Working with, against or through neoliberal penality? Voluntary sector futures in criminal justice
The profile of the voluntary/charitable sector’s work in criminal justice has become sharply magnified in recent years as ‘Anglophone’ capitalist countries turn towards mixed-market models in public services. Austerity, welfare state shrinkage, marketisation and new public managerialism have, in their different ways, accelerated the trend towards ‘hybridised’ criminal justice. The transition to contracted ‘partners’ in criminal justice provision (alongside the state and for-profits) poses fundamental questions about the power relations which inhere in these partnerships, the further blurring of their functions, and the extent to which private (non-state) agencies ought to be accountable as public entities. Drawing on a national research project covering England & Wales, this contribution will share findings about the significant paradigms shifts that are taking place in the penal voluntary sector in Britain.
Dr Natalie Thomas is a Lecturer in Criminology in the School of Humanities, Arts, and Social Sciences at the University of New England in Armidale, New South Wales. She completed her PhD thesis in 2017 at Griffith University on the role of the non-government sector in the Australian drug policy field.
Dr Alice Mills is a Senior Lecturer in Criminology in the School of Social Sciences at the University of Auckland. She has conducted several research projects examining the role and position of non-governmental organisations and on the importance of stable housing for people released from prison. She is currently leading a 3-year study into the role of stable housing in reducing reoffending, funded by the Royal Society of New Zealand Marsden Fund. In 2018, she has held Visiting Fellowships at the Universities of Vermont, Birmingham and Turku.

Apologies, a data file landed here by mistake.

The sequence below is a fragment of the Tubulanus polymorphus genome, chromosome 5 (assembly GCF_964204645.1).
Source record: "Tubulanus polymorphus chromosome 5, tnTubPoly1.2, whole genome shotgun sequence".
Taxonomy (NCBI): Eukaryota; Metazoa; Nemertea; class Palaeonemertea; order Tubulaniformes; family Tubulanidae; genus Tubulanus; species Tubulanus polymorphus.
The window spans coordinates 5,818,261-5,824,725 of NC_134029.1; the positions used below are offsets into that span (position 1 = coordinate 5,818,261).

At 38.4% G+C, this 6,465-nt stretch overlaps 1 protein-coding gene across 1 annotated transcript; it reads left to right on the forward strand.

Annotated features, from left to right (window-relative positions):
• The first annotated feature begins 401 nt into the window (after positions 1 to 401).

Professor Rosie Meek is a psychologist in the School of Law, Royal Holloway University of London, UK. Her research (primarily with Dr Alice Mills) has explored a wide range of features of voluntary and community sector involvement in Criminal Justice, with a particular focus on prisoner rehabilitation. She is co-editor of the 2016 text ‘The Voluntary Sector in Prisons’ (Palgrave).
Mary Corcoran (Keele University UK) is Senior Lecturer in Criminology at Keele University, UK. She has published widely on women in criminal justice, the voluntary sector, marketisation, and is currently focusing on prisoner health and wellbeing. Mary co-edited (with A. Hucklesby) (2015) The Voluntary Sector and Criminal Justice, and is currently working on a monograph (with Williams & Maguire): The Voluntary Sector in Criminal Justice: Adaptation, Capture and Resilience (working title). Mary is also Visiting Fellow at the Faculty of Law, University of New South Wales (Autumn 2018).